Heightened interest in the November 2 presidential election among young people will likely result in a record number of teen election judges, Cook County Clerk David Orr said.
The First Judge program allows high school seniors, some of whom may not yet be old enough to vote, to serve as election judges — and get paid for it. The teens work alongside other election judges opening the polling places, assisting voters, explaining proper voting procedures and counting votes after the polls close.
The Clerk’s office has received more than 625 applications from high school seniors interested in serving as election judges. Almost 600 students worked as judges in the 2002 gubernatorial election.
Since the program’s debut in 1999, teachers have begun promoting First Judge as a way to provide teens with a hands-on educational experience that instills a lasting interest in the democratic process, Orr said.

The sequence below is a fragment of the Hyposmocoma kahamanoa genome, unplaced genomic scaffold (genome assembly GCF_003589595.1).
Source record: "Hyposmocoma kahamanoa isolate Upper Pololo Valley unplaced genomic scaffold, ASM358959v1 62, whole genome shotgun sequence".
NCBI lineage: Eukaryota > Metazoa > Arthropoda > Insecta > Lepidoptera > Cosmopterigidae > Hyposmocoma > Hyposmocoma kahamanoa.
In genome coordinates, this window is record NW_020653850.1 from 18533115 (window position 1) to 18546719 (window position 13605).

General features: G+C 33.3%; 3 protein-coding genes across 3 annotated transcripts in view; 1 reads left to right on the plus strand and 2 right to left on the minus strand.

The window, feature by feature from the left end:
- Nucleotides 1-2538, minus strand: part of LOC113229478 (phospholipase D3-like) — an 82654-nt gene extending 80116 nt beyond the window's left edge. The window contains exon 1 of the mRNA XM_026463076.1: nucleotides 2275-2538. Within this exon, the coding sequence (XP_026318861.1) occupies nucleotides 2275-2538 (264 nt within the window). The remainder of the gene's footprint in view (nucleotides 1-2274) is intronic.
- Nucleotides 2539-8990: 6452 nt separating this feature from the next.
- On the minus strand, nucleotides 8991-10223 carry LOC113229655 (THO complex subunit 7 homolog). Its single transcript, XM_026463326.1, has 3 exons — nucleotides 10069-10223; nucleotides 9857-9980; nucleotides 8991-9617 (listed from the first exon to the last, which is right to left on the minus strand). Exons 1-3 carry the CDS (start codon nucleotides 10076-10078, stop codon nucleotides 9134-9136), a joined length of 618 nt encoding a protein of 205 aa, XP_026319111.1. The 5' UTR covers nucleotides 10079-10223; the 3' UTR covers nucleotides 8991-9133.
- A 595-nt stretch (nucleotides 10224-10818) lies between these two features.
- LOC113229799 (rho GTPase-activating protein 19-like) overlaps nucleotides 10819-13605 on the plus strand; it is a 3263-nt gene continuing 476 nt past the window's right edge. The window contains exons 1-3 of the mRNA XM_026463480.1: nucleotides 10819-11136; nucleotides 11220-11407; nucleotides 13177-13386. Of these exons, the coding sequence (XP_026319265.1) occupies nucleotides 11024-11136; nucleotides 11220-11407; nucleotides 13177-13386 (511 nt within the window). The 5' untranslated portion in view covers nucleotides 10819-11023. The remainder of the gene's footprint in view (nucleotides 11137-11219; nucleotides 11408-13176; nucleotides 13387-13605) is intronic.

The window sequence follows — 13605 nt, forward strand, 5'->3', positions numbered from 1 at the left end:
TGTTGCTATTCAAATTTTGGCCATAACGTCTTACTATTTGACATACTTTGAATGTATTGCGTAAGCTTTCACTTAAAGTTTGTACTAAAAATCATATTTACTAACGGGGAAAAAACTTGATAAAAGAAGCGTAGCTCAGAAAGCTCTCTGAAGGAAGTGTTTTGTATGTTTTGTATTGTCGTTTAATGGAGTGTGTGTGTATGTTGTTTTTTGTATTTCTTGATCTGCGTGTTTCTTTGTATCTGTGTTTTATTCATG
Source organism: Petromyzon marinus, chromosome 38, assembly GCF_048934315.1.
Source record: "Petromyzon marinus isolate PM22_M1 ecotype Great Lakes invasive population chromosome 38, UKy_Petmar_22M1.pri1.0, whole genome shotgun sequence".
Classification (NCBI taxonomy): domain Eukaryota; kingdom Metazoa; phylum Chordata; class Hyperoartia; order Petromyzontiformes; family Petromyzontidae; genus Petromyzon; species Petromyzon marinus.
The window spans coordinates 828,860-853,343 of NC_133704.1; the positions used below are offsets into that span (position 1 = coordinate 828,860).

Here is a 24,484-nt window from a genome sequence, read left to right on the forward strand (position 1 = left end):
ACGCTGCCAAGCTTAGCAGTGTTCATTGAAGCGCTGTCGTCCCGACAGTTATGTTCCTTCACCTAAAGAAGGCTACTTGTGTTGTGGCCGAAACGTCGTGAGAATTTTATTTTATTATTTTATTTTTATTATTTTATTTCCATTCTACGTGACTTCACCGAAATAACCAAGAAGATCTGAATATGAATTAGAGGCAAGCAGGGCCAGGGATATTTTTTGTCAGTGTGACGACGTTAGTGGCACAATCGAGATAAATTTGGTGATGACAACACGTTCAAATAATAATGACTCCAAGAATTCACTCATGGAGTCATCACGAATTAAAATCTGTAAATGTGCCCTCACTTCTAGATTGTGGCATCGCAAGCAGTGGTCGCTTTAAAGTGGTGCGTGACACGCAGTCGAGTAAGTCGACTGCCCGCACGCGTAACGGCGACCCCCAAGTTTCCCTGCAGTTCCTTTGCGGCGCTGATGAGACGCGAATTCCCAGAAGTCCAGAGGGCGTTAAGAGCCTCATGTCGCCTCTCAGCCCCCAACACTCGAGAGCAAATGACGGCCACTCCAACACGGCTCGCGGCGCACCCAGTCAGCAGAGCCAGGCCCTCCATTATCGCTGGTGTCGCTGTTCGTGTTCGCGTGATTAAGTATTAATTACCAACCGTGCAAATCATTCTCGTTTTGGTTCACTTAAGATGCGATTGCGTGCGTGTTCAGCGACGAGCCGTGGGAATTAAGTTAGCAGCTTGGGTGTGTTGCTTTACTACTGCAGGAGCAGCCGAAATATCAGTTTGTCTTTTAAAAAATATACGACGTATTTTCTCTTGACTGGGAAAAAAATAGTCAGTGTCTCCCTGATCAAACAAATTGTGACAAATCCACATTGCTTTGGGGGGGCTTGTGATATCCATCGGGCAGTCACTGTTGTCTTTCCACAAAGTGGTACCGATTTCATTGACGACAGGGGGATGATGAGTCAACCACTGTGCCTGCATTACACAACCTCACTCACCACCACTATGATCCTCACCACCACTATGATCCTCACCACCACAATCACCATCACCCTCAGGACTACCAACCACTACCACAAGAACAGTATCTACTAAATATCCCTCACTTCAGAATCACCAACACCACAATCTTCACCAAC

“Election Day becomes its own classroom for these students,” Orr said. “We want to create a culture of civic involvement that improves voter participation as these students get older.”
A study conducted by the Clerk’s office after the March 2004 primary election showed the lowest participation among young voters, averaging only 13 percent in age groups between 18 and 29.
The Clerk’s office believes participation in the First Judge program will have an augmenting effect on the voter participation figures in years to come.
In addition to the First Judge program, the Clerk’s office has established two other student programs designed to get young adults involved: the First Election program, which allows students to cast demonstrator ballots for candidates vying for national and state offices; and the First Voter program, which trains 18-year-olds as deputy registrars so they can sign up their friends and family to vote.